Budget 2013 – what does it mean for UK tech sector?

By 22nd March 2013Company Blog

The UK technology sector is one of very few to have seen steady growth since the start of the economic downturn in 2008.  Reports claim that it now represents 12 per cent of UK GDP.


What does Budget 2013 mean for UK tech sector?



With this in mind, it is perhaps not without cause that some may have thought the 2013 budget announcement would have contained a bit more good news for UK tech sector.


On the surface – especially when compared the 2012 budget – the 2013 budget doesn’t seem to offer much cause for cheer amongst the UK tech sector.


The 2012 budget unveiled a series of incentives to support the UK’s technology industry, including funding for ultra-fast broadband rollouts in the UK’s 10 largest cities, ensuring protection of the £100 million science budget. The 2013 budget didn’t have anything specifically for the tech sector.


There are some incentives, like the new Employment Allowance that will knock the first £2,000 off the NI bill for every business and charity. There is also an extension to the Funding for Lending scheme and the announcement of £75 million of new funding for venture capital to support start-ups.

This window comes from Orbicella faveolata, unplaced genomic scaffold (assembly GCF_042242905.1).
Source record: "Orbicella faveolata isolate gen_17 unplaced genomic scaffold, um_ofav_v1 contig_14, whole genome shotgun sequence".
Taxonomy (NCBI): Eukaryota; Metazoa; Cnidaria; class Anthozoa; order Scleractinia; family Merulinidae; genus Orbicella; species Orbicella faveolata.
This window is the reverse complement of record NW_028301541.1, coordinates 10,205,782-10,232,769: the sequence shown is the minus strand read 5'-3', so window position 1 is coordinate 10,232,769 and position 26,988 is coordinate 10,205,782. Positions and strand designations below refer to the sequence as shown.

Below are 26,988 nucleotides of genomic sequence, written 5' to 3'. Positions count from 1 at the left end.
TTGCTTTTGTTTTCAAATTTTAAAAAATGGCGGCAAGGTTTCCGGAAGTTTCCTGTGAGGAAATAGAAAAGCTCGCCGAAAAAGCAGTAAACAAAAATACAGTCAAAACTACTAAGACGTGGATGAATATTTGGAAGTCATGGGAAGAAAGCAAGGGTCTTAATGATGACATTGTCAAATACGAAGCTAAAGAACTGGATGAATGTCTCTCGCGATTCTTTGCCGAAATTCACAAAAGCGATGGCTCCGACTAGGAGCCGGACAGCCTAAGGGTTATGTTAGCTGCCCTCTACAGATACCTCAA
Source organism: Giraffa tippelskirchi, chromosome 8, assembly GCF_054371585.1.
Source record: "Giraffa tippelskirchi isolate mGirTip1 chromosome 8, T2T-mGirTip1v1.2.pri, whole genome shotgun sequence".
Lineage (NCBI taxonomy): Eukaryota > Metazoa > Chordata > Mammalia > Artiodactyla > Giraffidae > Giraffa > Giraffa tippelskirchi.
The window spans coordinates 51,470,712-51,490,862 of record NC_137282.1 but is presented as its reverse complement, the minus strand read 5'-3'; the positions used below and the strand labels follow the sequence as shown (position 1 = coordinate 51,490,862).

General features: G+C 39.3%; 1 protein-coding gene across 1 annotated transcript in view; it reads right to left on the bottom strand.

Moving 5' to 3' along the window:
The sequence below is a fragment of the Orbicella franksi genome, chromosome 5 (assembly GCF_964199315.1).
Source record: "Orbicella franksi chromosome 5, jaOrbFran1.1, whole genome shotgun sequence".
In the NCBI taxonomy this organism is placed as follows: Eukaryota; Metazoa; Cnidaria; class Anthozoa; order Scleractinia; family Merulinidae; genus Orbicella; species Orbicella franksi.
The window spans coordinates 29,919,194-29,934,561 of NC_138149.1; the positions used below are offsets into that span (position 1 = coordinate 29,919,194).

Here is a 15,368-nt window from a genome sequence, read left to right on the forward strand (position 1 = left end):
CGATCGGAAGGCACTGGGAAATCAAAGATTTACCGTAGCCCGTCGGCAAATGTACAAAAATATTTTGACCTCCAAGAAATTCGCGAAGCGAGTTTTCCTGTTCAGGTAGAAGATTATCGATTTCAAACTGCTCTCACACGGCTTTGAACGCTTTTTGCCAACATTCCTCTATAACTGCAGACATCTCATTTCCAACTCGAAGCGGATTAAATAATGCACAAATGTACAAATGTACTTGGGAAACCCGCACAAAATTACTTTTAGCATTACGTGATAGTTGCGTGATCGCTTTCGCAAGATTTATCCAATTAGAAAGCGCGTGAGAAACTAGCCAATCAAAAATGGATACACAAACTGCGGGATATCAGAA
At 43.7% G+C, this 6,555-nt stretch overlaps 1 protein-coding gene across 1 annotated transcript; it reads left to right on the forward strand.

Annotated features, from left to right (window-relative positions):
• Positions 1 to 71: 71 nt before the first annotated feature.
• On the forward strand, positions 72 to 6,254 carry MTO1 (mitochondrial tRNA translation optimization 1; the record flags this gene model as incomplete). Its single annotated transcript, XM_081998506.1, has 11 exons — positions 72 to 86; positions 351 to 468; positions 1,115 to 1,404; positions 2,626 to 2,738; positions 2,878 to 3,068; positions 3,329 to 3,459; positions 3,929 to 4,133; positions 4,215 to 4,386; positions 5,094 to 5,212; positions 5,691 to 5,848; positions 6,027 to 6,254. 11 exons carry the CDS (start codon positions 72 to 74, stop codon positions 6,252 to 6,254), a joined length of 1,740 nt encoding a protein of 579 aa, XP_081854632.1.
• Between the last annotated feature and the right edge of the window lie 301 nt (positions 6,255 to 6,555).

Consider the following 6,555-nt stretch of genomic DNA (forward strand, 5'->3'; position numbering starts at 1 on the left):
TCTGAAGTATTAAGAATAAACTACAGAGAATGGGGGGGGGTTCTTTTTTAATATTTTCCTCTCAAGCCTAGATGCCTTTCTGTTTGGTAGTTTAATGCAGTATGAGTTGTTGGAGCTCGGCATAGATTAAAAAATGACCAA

None of these are directly for the tech sector, but when you consider the growth of small and medium sized businesses in recent years, and the part technology start-ups and hubs like Tech City in London have played in this, it could be claimed that the 2013 budget has more for the tech industry than it might seem at first glance.


The 2013 budget builds on the last budget and will give tech start-ups and SMEs that sprang up as a result of the 2012 incentives more room to manoeuvre and grow. The Employment Allowance, for example, will hopefully help tech start-ups overcome the hurdle of bringing staff on board at their early stages.


Of course we would have loved to see a more specific technology focus in the Budget, and some more overt steps taken to future proof the UK’s position as a world leader in tech, but those steps that have been taken are definitely ones in the right direction.


Thanks to the recent developments of SEIS (Seed Enterprise Investment Scheme), Corporation Tax, creative tax reliefs and additional funding, the UK now has one of the most supportive sets of public policy for SMEs & fast growing technology businesses – we’re not there yet, but Mr Osborne is leading us in the right direction.

Bemi Idowu

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